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User created vs. php generated passwords

Normally a user creates a password; Hopefully a good one. Instead of the user creating the password, is there any reason a website should not use PHP to generate a unique password for the user? Are there pros and cons? Thanks.
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kadin
Asked:
kadin
4 Solutions
 
Aaron TomoskyTechnology ConsultantCommented:
If its actually random? Then there would be no security reason not to. However most people prefer ease of use to real security.
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Loganathan NatarajanLAMP DeveloperCommented:
In my point of view, both can be more secure if we choose very strong password with some criteria's. For example, for user generated passwords, we should ask them to choose with mixed case (numbers and symbols) etc., ref. User Generate Password

At the same time, you can generate php based passwords using hash function etc., ref. Secure password using Hash
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kadinAuthor Commented:
Thanks for your response.

I thought It would be easier if a password was assigned to the user because the user would be saved the effort of thinking of a password to use. Plus the password the average user might think of will be to weak, thus prompting the form to ask the user to try something more complex.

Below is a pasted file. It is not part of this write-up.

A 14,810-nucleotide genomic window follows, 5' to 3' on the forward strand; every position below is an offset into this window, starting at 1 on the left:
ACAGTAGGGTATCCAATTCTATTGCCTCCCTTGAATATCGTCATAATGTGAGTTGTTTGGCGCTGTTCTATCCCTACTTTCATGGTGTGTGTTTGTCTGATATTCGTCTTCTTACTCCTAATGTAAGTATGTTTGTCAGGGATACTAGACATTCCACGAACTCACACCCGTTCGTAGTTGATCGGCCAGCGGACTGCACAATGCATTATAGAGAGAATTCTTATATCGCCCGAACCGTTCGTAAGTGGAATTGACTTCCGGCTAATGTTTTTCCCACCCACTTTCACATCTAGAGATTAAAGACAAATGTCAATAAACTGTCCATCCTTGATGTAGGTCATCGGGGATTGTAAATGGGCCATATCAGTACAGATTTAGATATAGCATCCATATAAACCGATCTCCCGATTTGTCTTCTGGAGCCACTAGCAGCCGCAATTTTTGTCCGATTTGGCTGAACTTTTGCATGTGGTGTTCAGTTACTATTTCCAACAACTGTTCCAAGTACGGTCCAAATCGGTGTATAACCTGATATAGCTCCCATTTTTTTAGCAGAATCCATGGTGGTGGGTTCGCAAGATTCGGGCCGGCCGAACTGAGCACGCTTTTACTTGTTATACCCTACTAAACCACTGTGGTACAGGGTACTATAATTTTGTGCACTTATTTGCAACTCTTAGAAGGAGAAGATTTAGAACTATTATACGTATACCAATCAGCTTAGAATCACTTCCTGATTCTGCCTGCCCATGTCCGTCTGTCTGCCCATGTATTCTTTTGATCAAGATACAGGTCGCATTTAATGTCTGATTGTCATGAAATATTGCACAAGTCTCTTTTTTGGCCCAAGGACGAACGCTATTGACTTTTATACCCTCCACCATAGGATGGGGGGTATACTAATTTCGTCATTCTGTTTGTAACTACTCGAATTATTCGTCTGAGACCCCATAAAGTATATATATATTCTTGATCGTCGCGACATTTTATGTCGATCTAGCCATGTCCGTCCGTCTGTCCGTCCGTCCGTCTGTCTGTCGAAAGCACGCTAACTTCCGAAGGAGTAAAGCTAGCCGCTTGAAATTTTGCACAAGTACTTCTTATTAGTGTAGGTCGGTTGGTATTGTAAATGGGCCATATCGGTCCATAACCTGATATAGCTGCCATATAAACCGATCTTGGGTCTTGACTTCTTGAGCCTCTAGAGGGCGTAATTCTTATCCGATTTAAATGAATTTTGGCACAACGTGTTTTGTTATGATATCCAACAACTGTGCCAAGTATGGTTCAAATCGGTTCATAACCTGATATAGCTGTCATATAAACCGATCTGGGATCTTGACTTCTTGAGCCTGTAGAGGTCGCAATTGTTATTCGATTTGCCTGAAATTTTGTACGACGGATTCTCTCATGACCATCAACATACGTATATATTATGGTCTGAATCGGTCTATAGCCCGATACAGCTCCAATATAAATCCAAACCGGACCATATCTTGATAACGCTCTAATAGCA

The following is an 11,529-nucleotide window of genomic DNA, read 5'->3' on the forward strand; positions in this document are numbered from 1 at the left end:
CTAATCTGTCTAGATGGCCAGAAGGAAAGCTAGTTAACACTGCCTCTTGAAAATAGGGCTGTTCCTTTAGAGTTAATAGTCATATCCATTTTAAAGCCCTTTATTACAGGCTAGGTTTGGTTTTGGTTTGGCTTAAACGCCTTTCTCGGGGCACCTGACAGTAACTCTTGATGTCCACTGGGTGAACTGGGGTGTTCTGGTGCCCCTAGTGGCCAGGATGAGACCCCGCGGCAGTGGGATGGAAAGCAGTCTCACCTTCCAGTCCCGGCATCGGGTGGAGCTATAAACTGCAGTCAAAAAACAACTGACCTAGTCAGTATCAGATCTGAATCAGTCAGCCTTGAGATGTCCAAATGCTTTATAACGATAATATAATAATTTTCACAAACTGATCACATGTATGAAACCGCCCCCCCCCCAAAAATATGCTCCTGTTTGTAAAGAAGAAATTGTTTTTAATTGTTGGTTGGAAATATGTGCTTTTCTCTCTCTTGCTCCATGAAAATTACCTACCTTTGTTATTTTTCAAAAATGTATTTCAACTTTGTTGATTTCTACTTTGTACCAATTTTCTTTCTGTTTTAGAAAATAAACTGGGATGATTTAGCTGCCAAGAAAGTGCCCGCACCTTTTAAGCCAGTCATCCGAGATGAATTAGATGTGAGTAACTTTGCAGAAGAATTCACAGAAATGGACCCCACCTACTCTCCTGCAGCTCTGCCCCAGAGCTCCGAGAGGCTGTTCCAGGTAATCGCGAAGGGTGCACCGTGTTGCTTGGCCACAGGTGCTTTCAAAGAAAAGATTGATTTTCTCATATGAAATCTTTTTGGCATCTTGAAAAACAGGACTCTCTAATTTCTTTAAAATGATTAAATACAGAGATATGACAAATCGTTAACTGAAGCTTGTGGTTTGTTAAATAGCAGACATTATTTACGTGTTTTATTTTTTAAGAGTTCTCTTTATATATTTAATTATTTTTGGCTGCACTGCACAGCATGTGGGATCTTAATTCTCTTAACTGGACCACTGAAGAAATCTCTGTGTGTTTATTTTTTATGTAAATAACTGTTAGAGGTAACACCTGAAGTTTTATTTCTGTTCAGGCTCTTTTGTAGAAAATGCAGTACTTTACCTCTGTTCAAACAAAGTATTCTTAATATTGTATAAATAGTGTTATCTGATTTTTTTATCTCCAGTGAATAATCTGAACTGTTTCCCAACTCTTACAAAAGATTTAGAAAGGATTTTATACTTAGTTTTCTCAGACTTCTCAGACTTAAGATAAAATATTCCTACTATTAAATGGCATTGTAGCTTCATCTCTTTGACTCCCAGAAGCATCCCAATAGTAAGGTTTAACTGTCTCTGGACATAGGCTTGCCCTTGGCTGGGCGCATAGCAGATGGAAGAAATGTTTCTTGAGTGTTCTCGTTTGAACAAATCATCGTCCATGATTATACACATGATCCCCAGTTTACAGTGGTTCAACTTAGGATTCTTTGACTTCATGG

What exactly do you mean by ease of use. Thanks.
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Ray PaseurCommented:
What if your automobile license plate is KNH-331 and you decide your password can be KNH-331?  Now consider that PHP assigns you a password that looks like this:
6cedaad837375138d05c6d5c03e02376 or even like this: 6cedaad?  Which do you think is "easier?"

Security is always a trade-off between client convenience and system integrity.  We choose different ways of thinking about bowling scores and nuclear codes.  Somewhere along the continuum there are "happy values" for our choices.
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Olaf DoschkeSoftware DeveloperCommented:
Ease of use? Easy to remember. Even if you choose a secure password, or have it created for you, if you simply copy it into a passwords.txt and copy it from there, is it really safer? Password safety is a mixture of it's composition and how it's stored, and that's beyond your control.

That said, it's very common you get initial passwords generated, eg for FTP to a web hosting space, but it's also very common a user signs up for a website with a self choosen username and password.

Bye, Olaf.
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kadinAuthor Commented:
Thank you all for your input.
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ventiroCommented:
You should teach your users that a password like "Snowcamel@Tripcar" is actually better than "r9Rf#F7s" because it has a more characters and they can actually remember it without writing it down. They shouldnt use sentences or something that makes any sense, just random words.
If you then store the hash of the password along with the length and check both on authentication, it should be pretty safe for brute force attacks...
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